SALEM — Oregon lawmakers looking at regulating the drug kratom, currently sold without any rules or oversight at gas stations and corner markets around the state.
Kratom is made from the leaves of a tree native to southeast Asia and, when ingested, can have effect similar to both a stimulant and an opioid.
The effort to regulate kratom in Oregon coincides with growing attention to the substance by states and the federal government. A year ago, FDA Commissioner Scott Gottlieb warned that kratom contains opioid compounds and said the federal agency had determined kratom was involved in 44 deaths.
Kratom advocates counter that they have successfully used the substance to treat chronic pain and, in some cases, to deal with symptoms of withdrawal from opioid addiction. They have a national organization, the American Kratom Association, and they’ve hired an Oregon lobbyist, Sam Chapman. Chapman is also a marijuana industry consultant, a member of Portland’s Cannabis Policy Oversight Team and a lobbying for pot businesses advocating for the state to legalize cannabis cafes.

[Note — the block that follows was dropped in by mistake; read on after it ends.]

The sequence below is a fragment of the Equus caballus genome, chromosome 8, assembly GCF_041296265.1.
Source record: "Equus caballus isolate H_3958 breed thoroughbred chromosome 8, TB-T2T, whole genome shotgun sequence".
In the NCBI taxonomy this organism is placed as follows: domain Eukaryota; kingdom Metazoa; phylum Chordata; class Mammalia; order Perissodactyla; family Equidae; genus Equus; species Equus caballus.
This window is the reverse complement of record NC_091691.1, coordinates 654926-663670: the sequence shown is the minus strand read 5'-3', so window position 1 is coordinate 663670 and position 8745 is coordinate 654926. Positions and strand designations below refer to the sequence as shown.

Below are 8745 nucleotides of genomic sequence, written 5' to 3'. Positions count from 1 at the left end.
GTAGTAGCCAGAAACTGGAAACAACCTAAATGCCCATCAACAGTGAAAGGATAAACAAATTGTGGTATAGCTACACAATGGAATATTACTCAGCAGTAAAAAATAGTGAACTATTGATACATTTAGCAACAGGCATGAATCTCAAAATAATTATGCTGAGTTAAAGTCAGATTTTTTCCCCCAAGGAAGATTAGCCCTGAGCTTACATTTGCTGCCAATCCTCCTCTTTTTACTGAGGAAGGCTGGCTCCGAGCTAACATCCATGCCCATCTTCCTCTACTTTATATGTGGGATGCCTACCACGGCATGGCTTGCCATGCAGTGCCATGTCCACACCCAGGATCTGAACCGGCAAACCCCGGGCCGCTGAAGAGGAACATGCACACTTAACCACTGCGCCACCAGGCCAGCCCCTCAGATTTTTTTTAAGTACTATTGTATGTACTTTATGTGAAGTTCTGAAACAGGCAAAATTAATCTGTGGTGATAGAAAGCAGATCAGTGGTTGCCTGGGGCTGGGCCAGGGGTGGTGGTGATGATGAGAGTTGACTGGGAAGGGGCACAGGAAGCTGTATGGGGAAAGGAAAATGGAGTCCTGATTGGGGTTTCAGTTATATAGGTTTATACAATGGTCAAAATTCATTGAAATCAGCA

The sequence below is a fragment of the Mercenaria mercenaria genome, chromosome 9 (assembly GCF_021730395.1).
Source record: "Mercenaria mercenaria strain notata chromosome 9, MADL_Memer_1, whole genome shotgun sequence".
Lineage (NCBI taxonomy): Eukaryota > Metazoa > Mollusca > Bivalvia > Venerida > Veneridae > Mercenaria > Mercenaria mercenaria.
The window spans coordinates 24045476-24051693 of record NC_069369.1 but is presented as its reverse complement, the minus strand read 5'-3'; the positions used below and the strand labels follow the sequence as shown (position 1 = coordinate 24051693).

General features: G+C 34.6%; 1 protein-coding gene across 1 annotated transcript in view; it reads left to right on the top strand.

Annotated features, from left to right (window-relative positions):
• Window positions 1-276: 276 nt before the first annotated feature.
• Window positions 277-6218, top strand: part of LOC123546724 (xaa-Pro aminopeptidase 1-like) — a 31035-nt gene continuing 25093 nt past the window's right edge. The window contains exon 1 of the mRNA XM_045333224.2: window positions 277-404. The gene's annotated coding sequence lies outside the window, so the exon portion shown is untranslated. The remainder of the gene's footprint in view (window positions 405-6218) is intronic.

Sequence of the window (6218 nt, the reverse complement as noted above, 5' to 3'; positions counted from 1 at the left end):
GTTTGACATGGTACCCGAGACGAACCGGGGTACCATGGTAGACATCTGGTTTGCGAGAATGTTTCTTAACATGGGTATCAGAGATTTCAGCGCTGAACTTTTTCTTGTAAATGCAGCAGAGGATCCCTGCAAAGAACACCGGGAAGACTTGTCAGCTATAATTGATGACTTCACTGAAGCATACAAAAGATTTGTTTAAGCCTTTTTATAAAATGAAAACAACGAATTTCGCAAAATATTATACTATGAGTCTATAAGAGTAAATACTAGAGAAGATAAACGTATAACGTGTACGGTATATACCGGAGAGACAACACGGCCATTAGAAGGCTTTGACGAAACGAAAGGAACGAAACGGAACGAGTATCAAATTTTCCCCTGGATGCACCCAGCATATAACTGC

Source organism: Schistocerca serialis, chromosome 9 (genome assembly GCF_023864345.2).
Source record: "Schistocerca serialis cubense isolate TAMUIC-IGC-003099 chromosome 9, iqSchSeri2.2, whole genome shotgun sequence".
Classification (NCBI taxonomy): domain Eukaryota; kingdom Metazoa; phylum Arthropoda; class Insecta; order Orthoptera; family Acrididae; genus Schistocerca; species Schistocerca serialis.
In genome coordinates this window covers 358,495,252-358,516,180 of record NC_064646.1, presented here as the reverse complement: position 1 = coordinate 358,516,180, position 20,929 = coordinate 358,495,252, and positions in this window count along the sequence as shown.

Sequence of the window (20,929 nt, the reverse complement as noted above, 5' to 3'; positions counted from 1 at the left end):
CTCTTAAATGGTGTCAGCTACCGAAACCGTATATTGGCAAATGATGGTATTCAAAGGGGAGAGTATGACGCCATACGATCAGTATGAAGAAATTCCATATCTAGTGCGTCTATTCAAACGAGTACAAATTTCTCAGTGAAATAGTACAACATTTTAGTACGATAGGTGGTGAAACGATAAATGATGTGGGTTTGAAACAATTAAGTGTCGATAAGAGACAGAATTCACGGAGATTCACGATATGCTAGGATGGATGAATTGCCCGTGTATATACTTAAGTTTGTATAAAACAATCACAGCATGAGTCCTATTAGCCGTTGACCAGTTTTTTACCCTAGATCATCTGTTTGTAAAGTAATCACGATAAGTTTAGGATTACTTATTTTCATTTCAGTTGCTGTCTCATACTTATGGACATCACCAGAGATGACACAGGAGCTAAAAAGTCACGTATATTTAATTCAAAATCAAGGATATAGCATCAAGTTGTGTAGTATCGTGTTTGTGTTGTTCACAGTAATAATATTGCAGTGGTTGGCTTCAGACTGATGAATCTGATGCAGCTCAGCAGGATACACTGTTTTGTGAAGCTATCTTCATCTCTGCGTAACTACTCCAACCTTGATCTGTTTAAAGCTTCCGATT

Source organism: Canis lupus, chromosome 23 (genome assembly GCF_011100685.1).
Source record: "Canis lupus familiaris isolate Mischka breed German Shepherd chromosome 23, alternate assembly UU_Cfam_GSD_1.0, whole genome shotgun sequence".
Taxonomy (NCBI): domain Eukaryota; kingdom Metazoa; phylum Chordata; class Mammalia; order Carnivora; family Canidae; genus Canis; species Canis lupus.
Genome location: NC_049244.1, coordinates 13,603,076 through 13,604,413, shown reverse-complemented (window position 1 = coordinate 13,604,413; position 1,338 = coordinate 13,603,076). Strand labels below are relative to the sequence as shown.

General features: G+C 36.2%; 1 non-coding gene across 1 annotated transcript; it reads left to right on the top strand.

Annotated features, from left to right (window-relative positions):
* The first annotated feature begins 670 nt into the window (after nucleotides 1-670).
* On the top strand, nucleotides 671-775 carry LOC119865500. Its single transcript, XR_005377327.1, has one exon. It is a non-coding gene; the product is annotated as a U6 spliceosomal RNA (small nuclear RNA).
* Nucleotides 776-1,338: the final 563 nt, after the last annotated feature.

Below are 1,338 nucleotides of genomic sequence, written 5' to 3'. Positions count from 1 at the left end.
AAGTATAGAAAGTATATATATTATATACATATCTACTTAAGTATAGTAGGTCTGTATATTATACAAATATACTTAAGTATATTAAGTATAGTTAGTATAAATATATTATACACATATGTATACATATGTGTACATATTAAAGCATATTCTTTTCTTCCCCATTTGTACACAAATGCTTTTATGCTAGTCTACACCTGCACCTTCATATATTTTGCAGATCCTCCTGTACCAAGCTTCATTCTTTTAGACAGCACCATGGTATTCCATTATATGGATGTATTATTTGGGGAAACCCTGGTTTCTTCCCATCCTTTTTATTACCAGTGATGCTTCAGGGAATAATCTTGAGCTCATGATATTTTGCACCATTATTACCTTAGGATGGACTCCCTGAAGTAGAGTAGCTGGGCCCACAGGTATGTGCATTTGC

The Oregon proposal would prohibit sales of kratom to anyone under 21 years old and task the Oregon Department of Agriculture with regulating production, labeling and testing of kratom.
It would also broadly define “food” to include not just food and drink, but also chewing gum and any “supplement for special dietary use that is necessitated because of a physical, physiological, pathological or other condition” — such as kratom.
The legislation would limit the amount of one component of kratom, 7-hydroxymitragynine, that could be contained in products told in Oregon.
Last year, researchers in Florida and South Carolina wrote in the journal of the Society for the Study of Addiction that this substance “should be considered a kratom constituent with high abuse potential that may also increase the intake of other opiates.” The researchers wrote that another component of kratom, mitragynine, showed some promise in aiding treatment for opiate addiction and withdrawal symptoms.
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